Ekuthuleni History

Ekhutuleni Authentic Zulu Homestay

Ekuthuleni is situated in the uMhlathuzana district, an outlying chieftaincy of the Eshowe District Municipality in the Zululand region of KwaZulu Natal province.

The area is steeped in history and is within sight the monument that marks the site of King Shaka’s headquarters at KwaBulawayo, the isiZulu name for ‘place of the persecuted one’, which could accommodate 12 000 warriors.

The history of European settlement in the Eshowe area dates back to 1853 when, on invitation of King Mpande, the first missionaries settled in this hilly country. Its higher altitude afforded some relief from the hot, humid climate, which dominates the low-lying coastal region, which in those days’ was a tsetse fly and mosquito infested region.

After the British invasion of Zululand in 1879 and the resultant annexation, Eshowe was established as the capital and administrative centre for Zululand. Subsequently the town developed with a very a good infrastructure which still serves as regional administration headquarters for many government services.

Although no more than 20km away from Eshowe, during the apartheid era uMhlatuzana district was designated Tribal Land and was, therefore, not a priority for the provision of even basic services. Ten years after independence the needs of this community are still many.

Place of Peace

Traditional Zulu Huts

Ekuthuleni (meaning place of peace) is ideally situated on a hill overlooking a sparsely populated valley. It is without electricity and running water, as are most rural homesteads and villages in this area. Visitors are accommodated in huts furnished in the traditional way and which is part of the traditional family ‘musi’ or homestead.

The objective of Ekuthuleni Home stay is to provide visitors with an authentic insight into the contemporary cultural lifestyle of the average rural Zulu person. In addition, the experience is fully integrated into the community life of the district. Nothing is contrived or set-up for ‘tourists’ so the social and cultural programme is totally dependent on what is happening in the community at the time as the local people go about their daily routines.

For instance a morning’s excursion with a traditional healer into the nearby forest to collect herbs, bulbs, bark etc that are used in the preparation of traditional medicines reveals age old traditions still practised on a daily basis.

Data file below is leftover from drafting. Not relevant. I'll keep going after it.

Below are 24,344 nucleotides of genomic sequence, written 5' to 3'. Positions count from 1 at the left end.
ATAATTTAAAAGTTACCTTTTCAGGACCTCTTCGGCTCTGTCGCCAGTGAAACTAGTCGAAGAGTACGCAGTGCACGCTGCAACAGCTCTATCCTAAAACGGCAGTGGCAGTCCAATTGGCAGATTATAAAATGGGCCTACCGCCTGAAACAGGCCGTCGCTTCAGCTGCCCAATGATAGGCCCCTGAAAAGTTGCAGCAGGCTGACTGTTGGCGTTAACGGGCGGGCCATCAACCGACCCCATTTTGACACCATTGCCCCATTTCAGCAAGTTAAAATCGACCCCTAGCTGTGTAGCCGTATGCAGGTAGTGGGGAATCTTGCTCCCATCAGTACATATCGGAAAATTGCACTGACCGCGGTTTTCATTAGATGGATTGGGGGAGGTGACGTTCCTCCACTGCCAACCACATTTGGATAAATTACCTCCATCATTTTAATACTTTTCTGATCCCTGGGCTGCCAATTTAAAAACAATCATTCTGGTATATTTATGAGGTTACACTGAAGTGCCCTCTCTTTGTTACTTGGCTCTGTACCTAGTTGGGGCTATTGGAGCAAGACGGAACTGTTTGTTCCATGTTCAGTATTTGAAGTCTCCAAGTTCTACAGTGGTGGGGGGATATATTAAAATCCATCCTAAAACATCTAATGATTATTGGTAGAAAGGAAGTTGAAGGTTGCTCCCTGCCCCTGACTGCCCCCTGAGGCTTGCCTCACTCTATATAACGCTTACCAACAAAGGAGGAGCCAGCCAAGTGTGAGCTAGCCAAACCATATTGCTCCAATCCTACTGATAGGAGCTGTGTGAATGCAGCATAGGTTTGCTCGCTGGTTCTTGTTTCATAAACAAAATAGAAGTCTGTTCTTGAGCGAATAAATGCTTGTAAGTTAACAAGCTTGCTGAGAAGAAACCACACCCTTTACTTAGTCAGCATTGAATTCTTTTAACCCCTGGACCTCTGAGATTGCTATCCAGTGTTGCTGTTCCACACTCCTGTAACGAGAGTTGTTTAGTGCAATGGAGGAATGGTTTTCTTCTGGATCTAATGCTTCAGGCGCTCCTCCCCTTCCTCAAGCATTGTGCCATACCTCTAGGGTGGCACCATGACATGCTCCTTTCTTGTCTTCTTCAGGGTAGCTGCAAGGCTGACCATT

A visit to a traditional basket weaver or bead-worker or simply spending time with the local folk as they tend their cows, collect water or firewood all offer authentic insights in to the daily lives and customs of our hosts. Attending traditional wedding and other cultural ceremonies are spontaneous additions to a visit at Ekuthuleni if these coincide with your visit.

Making a difference

Community Water Project

Using Ekuthuleni as a base not only provides a truly meaningful cultural emersion experience but also an ideal opportunity for groups, of at least 10 people, to participate in a meaningful community project.  A minimum of 3 full working days are required to complete a meaningful project. Projects are centred on the needs identified by the community, of which there are many, and not what we/you would like to do.  Most commonly projects revolve around potable water provision, food gardens and general upgrading of school facilities.  It is important to bear in mind that in addition to your board and lodging at Ekuthuleni groups are also required to raise the funds for the cost of materials and additional expertise that may be required for the project.

For more information have a look on the African Insight Website.

About Andrew Anderson

Managing Director: African Insight - Travel Experiences That Make A Difference African Insight - Explorations Tourism Concessionaire - Somkhanda Game Reserve
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